KOTRA Speaks with Spain
KOTRA Speaks with Spain
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  • 승인 2007.07.13 15:21
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The Korea Trade Investment Promotion Agency (KOTRA) invited Kim Faura I Batlle, director general of Telefonica S.A., to Korea on June 25th and 26th to meet with several Korean business leaders in the field of IT. Mr. Faura was able to answer some questions on the second day of his visit.

Faura comes from Barcelona, Spain, and has an extensive history in the Spanish telecom industry. He was president of Terra Lycos for many years, and then when that company was merged with Telefonica he was hired on as Director General and given responsibility of the Catalonia region, which accounts for 205 of the telecom business in Spain itself.

Telefonica is an international telecoms giant with a presence in twenty-one countries in Europe, South America, and Asia. Kim Faura spoke about this by saying: "In the number of customers we are third in the world; the first two are both Chinese companies. In terms of value we are also 3rd in the world; the first is AT&T and the second is Vodafone." He compared his company to others by saying that Telefonica has a lot of room to expand. While other businesses are concentrated in a single country or area, Telefonica has a significant market share in several markets. It is the ideal partner for a company looking for a consistently expanding customer base.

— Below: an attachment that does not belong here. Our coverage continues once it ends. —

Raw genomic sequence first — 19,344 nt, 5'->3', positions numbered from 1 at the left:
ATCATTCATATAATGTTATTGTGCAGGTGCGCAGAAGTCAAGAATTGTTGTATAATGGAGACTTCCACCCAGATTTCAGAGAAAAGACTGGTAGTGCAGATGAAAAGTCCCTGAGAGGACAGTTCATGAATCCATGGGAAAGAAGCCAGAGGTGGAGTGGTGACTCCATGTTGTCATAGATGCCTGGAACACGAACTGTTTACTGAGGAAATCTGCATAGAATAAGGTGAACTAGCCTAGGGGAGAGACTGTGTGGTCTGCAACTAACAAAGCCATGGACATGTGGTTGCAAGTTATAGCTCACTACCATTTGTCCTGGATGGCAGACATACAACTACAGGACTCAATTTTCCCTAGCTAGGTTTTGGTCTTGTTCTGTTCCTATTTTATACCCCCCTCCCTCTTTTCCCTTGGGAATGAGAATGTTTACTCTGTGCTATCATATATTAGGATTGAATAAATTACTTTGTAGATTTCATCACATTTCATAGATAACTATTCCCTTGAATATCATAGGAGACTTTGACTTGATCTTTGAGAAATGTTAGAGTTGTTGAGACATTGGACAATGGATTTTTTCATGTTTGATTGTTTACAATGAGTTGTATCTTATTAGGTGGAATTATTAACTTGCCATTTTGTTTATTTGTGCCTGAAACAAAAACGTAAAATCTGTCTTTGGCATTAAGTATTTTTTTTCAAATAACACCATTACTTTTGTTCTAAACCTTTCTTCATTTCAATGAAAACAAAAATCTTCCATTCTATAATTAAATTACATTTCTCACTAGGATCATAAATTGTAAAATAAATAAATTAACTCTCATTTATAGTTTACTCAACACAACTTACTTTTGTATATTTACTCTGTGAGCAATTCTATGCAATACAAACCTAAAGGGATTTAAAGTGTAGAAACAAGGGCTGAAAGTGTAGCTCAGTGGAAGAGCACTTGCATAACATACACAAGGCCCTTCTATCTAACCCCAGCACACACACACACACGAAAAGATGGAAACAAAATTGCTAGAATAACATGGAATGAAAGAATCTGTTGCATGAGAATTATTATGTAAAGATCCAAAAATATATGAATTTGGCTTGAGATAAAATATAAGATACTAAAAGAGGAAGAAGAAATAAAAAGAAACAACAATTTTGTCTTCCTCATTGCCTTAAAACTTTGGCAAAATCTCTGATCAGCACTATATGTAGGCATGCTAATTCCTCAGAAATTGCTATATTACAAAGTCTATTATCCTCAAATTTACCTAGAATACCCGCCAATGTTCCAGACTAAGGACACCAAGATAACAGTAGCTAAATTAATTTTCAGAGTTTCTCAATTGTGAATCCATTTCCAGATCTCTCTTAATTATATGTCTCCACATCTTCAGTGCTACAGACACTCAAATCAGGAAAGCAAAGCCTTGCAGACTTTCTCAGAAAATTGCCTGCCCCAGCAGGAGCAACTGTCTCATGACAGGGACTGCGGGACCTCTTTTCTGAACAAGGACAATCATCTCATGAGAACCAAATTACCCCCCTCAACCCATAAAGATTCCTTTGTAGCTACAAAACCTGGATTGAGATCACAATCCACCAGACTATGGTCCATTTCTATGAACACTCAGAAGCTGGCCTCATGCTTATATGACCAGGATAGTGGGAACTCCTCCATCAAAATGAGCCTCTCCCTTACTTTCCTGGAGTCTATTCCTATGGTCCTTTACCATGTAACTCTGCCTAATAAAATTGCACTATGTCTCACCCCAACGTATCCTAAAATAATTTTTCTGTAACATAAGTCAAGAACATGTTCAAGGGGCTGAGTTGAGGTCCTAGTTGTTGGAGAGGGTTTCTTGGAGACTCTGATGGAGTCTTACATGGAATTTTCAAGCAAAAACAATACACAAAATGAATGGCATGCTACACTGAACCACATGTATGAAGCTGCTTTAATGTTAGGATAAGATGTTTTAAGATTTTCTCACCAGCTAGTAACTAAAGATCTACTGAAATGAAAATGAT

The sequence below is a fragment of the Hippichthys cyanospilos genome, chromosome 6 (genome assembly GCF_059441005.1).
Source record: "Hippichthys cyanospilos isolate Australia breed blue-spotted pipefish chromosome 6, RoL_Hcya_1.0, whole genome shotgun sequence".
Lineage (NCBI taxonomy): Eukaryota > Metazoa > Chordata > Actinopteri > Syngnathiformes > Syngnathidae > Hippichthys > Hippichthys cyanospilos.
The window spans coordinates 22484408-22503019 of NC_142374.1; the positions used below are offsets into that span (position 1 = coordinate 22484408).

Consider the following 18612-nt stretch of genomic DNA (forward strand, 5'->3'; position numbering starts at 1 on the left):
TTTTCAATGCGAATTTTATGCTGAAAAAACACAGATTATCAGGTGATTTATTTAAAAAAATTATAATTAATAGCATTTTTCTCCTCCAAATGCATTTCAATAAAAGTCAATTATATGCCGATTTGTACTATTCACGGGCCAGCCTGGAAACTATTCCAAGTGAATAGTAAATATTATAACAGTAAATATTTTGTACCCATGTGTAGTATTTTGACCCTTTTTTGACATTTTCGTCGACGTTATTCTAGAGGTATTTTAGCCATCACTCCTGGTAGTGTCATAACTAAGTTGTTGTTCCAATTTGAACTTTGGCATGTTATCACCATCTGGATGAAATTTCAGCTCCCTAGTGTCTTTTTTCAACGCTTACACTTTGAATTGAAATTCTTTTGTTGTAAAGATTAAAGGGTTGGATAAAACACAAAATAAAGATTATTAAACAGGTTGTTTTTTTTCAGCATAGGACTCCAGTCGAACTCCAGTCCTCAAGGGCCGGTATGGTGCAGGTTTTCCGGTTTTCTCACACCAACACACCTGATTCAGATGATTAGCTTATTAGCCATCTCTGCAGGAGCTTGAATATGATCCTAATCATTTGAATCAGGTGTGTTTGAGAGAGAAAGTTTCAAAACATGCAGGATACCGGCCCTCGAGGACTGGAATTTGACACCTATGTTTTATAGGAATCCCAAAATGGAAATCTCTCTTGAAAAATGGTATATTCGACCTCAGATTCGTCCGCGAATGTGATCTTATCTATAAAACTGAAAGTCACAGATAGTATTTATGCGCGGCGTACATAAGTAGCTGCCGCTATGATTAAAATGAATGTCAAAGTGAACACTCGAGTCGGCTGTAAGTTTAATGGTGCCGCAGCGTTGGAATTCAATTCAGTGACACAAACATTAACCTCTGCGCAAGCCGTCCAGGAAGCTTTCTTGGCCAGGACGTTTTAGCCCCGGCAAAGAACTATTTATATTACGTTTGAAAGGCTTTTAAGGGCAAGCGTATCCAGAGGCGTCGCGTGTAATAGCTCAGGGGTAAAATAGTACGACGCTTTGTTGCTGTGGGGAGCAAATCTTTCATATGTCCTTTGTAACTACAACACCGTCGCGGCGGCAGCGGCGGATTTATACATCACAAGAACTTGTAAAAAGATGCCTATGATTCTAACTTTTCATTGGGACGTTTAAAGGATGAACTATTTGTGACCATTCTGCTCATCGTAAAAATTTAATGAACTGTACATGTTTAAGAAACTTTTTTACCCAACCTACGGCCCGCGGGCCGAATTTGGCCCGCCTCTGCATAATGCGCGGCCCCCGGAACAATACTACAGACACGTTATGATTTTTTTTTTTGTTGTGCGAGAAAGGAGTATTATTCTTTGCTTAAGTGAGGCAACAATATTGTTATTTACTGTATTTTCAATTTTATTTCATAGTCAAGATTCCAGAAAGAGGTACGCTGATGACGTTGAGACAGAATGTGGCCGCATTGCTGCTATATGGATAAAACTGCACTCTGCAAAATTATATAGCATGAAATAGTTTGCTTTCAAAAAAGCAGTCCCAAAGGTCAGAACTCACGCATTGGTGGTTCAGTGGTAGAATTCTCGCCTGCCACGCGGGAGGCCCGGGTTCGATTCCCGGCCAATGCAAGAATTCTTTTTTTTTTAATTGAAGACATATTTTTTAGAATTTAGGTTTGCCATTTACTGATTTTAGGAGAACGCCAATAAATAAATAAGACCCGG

Mr. Faura said that he came both as a representative of Telefonica, the telecommunications giant based in Spain, and as the President of the Bilateral Commission of Korean-Spanish Businessmen. His Korean counterpart is Mr. Park of Doosan. He mentioned: "As the head of the bilateral commission I should be seeing a lot of different companies in a lot of different fields."

He noted that in Spain the number of applications that a company can provide to its broadband, fixed line and mobile customers is a huge competitive advantage.

"Because today applications of different companies can affect the decisions of consumers. Something that Vodafone does not have one side can be a huge competitive advantage," he mentioned.

Interest in an acronym soup

The Director General spent the first day in Korea visiting several well-known Korean IT and communications companies.

He spoke about this by saying: "In the morning we had a meeting with Hanaro. Hanaro is an interesting company from a lot of points of view. But one of them is that they do have an interest in IPTV. Their IPTV project is not a project but a reality with 100,000 users." Telefonica is also very interested in setting up a thriving IPTV industry, and currently has 500,000 IPTV customers in Spain. The company is very interested in exchanging more ITPV technology with Korean firms. "Our platform is a little different. What they have is a buffer and a disk with some capacity. I think we can share many things," said Kim Faura. He went on to say that Korean technologies are basically more advanced than their Spanish counterparts, "so we saw a mix of companies that were showing us other technologies that can work with the limitations of our technology in Spain." In the afternoon he visited many other companies including Minigate, Infraware, Point I, and also the research center ETRI.

He went on to explain that on the first day he was in the hands of KICA, and the second day he would be in the care of KOTRA. He planned to visit many other Korean technology companies including Com2uS, a mobile game company, SK Telecom, KTF, and Daum. He mentioned that he had previous business with Daum by saying: "When I was president of Terra we sold them Lycos in the States. I think that was a good deal for Lycos."